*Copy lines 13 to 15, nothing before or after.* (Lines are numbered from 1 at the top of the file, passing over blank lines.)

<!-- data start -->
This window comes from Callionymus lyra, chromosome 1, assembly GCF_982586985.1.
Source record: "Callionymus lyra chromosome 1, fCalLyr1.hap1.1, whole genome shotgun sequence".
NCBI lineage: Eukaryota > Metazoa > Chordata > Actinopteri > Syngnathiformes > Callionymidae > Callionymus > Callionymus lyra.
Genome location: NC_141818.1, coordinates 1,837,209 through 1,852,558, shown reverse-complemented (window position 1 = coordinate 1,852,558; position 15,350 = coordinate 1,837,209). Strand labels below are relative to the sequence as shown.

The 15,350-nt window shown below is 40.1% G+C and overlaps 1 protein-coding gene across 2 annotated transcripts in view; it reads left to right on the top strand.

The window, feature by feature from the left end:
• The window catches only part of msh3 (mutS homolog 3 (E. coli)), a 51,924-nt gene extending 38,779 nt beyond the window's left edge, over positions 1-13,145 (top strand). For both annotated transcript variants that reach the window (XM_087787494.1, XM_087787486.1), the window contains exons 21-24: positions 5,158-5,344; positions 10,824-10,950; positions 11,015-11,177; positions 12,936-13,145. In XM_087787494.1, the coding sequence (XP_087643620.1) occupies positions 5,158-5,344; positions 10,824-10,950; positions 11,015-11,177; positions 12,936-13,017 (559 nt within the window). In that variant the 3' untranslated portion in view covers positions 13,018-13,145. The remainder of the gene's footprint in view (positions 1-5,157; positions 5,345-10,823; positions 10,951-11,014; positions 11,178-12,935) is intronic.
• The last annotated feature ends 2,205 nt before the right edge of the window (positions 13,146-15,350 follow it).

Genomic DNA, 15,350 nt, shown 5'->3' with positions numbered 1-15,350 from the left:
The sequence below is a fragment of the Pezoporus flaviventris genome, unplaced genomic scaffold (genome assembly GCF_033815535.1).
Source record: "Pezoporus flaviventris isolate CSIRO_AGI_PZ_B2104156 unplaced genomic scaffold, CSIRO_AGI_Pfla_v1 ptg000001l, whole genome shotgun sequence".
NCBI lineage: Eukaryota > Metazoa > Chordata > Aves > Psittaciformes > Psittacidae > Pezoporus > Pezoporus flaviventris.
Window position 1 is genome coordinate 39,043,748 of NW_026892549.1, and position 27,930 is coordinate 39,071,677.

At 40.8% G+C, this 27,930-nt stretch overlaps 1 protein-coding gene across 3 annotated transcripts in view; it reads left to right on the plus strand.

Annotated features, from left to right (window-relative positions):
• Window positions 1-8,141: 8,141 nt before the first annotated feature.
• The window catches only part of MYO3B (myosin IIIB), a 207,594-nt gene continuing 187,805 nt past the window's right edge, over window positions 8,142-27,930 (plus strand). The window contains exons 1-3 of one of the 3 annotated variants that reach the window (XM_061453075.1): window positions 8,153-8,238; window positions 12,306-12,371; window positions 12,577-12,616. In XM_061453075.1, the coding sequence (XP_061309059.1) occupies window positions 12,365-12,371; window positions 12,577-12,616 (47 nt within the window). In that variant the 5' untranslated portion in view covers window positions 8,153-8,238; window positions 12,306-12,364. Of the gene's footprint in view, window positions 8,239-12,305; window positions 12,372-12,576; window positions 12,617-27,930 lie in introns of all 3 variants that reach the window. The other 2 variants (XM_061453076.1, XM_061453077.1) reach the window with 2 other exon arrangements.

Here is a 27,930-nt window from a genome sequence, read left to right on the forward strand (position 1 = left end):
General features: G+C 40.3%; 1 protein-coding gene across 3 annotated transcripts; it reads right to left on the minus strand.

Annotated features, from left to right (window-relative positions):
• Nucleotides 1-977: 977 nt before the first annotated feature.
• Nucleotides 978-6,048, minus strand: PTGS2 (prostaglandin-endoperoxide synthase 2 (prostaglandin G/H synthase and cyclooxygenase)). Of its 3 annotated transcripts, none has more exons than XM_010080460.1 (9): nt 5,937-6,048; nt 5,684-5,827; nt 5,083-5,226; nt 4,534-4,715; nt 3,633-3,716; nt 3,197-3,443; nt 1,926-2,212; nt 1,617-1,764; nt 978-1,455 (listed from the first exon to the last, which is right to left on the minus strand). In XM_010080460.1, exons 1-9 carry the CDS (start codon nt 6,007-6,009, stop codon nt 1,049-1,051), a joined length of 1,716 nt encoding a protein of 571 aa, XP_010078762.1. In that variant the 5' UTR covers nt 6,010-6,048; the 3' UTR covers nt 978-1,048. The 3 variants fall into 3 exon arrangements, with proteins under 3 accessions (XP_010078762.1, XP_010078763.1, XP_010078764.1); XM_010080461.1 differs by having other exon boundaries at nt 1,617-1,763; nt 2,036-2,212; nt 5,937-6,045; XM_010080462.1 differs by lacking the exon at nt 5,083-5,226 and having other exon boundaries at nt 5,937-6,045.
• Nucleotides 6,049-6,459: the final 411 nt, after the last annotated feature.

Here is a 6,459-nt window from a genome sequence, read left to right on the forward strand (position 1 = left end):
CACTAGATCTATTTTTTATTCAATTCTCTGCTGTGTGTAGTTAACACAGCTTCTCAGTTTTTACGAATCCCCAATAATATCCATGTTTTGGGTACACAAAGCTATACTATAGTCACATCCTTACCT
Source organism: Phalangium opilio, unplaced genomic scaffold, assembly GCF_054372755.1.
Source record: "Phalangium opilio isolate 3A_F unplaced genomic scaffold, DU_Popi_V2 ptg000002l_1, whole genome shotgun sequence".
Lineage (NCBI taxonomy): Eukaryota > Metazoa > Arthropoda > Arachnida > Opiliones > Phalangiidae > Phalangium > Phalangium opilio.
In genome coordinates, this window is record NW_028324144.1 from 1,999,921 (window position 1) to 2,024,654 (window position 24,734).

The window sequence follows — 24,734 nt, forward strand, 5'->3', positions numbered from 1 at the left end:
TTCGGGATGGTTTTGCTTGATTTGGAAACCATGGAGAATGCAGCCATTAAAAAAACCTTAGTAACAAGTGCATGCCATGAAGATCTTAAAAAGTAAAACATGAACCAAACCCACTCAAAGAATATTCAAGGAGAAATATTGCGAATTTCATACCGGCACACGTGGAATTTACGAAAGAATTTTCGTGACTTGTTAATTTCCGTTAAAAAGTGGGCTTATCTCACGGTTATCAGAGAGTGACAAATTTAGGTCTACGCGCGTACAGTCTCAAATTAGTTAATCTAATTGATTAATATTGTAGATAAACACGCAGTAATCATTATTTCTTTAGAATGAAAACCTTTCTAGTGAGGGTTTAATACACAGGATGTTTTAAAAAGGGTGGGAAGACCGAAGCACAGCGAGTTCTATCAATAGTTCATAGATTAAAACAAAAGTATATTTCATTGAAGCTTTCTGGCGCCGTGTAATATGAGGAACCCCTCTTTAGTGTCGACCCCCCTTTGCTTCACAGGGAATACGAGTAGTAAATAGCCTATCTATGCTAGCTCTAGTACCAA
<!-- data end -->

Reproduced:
Window position 1 is genome coordinate 39,043,748 of NW_026892549.1, and position 27,930 is coordinate 39,071,677.

At 40.8% G+C, this 27,930-nt stretch overlaps 1 protein-coding gene across 3 annotated transcripts in view; it reads left to right on the plus strand.

Annotated features, from left to right (window-relative positions):